The plentiful rainfall we’ve received in the Ozarks should lead to a colorful autumn leaf display. After the leaves fade and fall anyone – gardener and non-gardener – with trees in his or her yard is left with leaves to remove.
Gardeners can use leaves as compost in their yards, vegetable and flower beds. Compost is one of the best, least expensive and most natural of fertilizers. Compost can feed plants, improve soil structure, and, as is the case with leaves falling from trees, compost is free.
As an organic fertilizer, composted leaves release nutrients slowly by interacting with organisms in the soil. While organic fertilizers take longer to become available to plants, overall, they have a greater nutrient value available over time.
How can fallen leaves be used?
Ideally, fall leaves should be shredded before being used as compost. The thickness of leaves varies according to the leaf type. For example, a walnut or maple leaf is quite thin and breaks down quickly. Oak leaves are tough and may go through an entire winter without completely breaking down.
Leaves can be shredded using a home chipper shredder or by mowing over the leaves and collecting them in the bagger of a mower.
Dry leaves can be plowed or tilled into the annual vegetable or flower beds. Lawns can benefit from pulverized leaves, too. Applying a fall synthetic nitrogen application along with the leaves will aid in the decomposition of the leaves.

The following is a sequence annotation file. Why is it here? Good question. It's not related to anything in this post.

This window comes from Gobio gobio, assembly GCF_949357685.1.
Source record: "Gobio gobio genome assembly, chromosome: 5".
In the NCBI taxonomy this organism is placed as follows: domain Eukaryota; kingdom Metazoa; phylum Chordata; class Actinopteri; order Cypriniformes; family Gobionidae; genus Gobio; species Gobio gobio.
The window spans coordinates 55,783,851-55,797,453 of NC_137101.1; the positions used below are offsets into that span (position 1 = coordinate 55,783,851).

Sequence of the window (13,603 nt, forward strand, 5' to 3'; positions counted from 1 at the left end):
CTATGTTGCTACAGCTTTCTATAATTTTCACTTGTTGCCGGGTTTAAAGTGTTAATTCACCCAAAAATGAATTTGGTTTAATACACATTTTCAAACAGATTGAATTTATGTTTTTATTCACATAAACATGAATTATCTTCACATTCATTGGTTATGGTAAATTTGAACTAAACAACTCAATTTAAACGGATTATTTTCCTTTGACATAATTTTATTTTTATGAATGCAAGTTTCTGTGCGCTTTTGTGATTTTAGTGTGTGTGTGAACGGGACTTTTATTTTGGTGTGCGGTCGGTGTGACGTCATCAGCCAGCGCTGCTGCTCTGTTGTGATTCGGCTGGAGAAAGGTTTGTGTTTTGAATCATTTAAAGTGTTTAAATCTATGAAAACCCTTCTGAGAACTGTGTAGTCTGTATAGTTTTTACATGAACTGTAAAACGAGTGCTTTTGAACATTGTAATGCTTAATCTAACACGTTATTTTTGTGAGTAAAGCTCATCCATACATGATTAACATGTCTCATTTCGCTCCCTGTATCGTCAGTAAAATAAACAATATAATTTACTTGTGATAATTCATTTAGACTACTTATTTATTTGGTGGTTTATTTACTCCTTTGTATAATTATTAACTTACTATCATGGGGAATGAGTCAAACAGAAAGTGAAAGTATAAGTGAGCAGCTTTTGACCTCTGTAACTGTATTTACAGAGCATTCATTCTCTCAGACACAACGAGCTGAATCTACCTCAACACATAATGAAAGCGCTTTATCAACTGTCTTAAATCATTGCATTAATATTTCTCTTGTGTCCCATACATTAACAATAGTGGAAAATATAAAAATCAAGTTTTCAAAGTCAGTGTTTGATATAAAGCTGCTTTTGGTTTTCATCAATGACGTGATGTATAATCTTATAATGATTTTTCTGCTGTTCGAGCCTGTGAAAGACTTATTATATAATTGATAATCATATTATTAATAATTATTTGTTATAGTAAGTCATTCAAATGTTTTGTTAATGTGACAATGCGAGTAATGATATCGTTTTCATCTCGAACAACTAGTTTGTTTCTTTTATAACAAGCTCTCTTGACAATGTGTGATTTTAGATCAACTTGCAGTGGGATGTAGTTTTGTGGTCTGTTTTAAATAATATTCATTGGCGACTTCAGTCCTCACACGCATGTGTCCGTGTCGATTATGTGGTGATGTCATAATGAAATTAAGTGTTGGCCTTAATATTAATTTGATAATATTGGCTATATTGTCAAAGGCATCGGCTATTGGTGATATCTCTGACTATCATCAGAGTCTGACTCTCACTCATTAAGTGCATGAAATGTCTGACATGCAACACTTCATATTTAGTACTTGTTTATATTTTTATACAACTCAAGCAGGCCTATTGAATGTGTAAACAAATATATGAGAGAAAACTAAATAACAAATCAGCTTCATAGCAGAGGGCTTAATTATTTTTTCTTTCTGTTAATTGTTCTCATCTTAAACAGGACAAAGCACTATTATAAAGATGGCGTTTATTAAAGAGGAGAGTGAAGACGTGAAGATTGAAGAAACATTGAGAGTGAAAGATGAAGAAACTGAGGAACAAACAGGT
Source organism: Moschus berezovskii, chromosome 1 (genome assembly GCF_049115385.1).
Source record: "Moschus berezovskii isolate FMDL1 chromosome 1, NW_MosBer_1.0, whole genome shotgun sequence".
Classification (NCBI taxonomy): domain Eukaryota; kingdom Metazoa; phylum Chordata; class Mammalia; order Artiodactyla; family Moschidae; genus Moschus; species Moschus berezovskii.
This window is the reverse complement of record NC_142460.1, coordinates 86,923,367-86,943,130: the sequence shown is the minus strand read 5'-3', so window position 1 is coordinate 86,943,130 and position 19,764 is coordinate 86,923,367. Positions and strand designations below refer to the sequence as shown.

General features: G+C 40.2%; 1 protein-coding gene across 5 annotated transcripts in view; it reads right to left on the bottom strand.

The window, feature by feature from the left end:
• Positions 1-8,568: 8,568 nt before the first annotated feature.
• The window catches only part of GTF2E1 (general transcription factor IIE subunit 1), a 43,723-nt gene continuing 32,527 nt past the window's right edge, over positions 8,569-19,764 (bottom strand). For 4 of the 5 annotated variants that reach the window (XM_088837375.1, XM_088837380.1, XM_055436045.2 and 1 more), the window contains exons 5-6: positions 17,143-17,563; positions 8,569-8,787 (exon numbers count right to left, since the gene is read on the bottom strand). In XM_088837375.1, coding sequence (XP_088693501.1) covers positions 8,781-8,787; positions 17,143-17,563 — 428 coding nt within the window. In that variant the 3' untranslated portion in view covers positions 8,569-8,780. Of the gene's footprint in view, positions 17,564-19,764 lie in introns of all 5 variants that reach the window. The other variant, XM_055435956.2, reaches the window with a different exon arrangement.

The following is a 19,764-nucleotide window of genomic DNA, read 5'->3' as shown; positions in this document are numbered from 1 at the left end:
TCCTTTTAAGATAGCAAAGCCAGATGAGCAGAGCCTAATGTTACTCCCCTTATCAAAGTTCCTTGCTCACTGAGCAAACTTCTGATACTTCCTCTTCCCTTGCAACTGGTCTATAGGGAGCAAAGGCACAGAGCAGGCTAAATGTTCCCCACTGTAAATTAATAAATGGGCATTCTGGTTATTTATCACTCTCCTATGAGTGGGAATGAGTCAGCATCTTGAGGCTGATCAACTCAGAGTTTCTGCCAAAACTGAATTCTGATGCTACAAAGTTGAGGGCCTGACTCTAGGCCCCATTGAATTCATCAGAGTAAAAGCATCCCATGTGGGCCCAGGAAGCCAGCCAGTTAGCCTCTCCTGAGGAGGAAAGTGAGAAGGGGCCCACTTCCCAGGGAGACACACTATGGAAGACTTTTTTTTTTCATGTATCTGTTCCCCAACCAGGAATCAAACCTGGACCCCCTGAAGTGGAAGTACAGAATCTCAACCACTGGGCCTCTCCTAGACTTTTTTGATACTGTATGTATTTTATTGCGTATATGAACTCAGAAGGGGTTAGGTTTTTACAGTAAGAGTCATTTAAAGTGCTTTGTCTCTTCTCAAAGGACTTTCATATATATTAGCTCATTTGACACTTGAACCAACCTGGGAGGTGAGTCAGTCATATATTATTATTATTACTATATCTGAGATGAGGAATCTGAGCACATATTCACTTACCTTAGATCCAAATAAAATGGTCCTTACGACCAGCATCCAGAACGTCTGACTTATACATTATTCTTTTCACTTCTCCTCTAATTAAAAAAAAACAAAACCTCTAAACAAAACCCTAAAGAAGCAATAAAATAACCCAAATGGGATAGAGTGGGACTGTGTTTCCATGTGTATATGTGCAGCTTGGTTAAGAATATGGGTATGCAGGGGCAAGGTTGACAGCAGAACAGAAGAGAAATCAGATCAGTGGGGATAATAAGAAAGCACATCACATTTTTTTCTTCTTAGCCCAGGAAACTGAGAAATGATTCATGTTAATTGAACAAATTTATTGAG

Chopped leaves added to the compost pile will break down quickly. Leaves in the compost pile will break down in the compost pile when combined with “green” compost like grass clippings or manure.
In addition to providing a great source of free nitrogen for the garden bed or the compost pile, leaves can also be used as an effective winter mulch to protect tender perennials. After a hard freeze and the plants go dormant, add a three to six-inch layer of shredded leaves over the perennials. Allow the leaves to remain on the tender perennials until spring thaws begin.
Fall leaves, which many times just end up in a smoke-filled burn pile, can be effectively used to provide useful resources for gardeners, replacing expensive and non-organic garden composts and mulches that have been used in the past.
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